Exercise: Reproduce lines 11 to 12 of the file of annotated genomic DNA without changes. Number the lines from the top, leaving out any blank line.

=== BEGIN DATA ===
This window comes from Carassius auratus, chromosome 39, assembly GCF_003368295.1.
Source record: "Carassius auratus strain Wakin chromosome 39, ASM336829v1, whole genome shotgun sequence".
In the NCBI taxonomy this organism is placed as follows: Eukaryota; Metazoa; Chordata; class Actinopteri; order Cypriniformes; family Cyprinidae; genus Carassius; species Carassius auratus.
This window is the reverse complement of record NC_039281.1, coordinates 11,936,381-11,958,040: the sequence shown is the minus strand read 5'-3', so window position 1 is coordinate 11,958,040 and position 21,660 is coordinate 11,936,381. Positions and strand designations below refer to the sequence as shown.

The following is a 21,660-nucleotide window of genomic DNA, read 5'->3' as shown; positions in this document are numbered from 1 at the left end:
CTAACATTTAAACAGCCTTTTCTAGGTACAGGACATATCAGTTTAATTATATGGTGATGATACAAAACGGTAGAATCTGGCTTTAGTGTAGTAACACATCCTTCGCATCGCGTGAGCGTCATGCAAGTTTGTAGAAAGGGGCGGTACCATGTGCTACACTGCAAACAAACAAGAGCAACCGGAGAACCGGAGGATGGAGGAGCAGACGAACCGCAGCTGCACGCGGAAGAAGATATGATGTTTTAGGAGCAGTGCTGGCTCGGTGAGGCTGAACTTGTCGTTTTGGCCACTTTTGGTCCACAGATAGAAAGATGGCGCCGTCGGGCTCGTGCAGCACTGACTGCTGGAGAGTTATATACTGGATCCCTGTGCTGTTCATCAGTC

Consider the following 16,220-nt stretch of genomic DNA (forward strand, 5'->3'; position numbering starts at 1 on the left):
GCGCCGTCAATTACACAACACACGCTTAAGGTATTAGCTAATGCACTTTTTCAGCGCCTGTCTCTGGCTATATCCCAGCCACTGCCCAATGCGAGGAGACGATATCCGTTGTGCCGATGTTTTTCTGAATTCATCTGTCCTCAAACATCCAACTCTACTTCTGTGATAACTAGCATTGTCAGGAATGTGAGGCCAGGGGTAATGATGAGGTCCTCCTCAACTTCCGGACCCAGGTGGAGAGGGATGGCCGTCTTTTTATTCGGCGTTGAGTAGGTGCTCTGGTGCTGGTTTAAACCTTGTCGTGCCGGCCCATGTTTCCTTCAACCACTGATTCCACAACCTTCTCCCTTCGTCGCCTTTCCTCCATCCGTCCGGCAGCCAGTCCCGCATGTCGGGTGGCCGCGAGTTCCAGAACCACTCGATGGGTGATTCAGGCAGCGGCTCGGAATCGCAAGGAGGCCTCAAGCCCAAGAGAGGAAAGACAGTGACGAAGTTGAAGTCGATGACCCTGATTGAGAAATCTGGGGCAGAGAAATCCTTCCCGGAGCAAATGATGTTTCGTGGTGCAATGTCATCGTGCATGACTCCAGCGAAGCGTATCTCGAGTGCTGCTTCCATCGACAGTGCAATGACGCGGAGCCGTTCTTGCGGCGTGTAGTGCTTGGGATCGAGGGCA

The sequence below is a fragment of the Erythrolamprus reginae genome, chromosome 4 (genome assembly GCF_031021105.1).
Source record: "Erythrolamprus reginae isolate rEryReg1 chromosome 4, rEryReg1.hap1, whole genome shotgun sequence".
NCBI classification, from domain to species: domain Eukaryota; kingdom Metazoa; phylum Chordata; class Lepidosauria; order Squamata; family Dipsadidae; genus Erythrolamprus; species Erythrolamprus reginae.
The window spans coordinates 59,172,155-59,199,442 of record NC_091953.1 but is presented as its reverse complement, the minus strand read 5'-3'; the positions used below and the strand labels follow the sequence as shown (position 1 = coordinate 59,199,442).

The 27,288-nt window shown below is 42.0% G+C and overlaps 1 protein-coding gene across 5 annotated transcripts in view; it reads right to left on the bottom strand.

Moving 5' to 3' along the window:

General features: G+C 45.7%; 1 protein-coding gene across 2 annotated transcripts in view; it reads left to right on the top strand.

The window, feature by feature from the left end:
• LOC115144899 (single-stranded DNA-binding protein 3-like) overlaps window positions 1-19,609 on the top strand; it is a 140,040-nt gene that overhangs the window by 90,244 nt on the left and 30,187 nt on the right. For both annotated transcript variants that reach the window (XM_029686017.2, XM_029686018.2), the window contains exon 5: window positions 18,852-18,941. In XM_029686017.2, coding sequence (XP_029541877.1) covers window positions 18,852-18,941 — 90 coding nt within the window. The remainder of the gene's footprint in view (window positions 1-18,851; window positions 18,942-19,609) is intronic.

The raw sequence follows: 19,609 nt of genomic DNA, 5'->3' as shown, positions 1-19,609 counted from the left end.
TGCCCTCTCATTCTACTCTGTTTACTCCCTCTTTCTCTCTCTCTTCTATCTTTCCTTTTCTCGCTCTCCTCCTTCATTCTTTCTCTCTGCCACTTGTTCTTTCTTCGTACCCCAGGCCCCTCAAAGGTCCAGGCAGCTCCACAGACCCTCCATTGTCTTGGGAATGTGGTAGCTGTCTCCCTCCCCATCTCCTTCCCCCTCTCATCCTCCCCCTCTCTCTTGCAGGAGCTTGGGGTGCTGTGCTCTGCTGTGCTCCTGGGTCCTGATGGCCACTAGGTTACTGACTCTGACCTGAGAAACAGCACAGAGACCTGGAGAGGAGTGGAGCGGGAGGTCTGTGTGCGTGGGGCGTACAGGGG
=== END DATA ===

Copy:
NCBI classification, from domain to species: domain Eukaryota; kingdom Metazoa; phylum Chordata; class Lepidosauria; order Squamata; family Dipsadidae; genus Erythrolamprus; species Erythrolamprus reginae.
The window spans coordinates 59,172,155-59,199,442 of record NC_091953.1 but is presented as its reverse complement, the minus strand read 5'-3'; the positions used below and the strand labels follow the sequence as shown (position 1 = coordinate 59,199,442).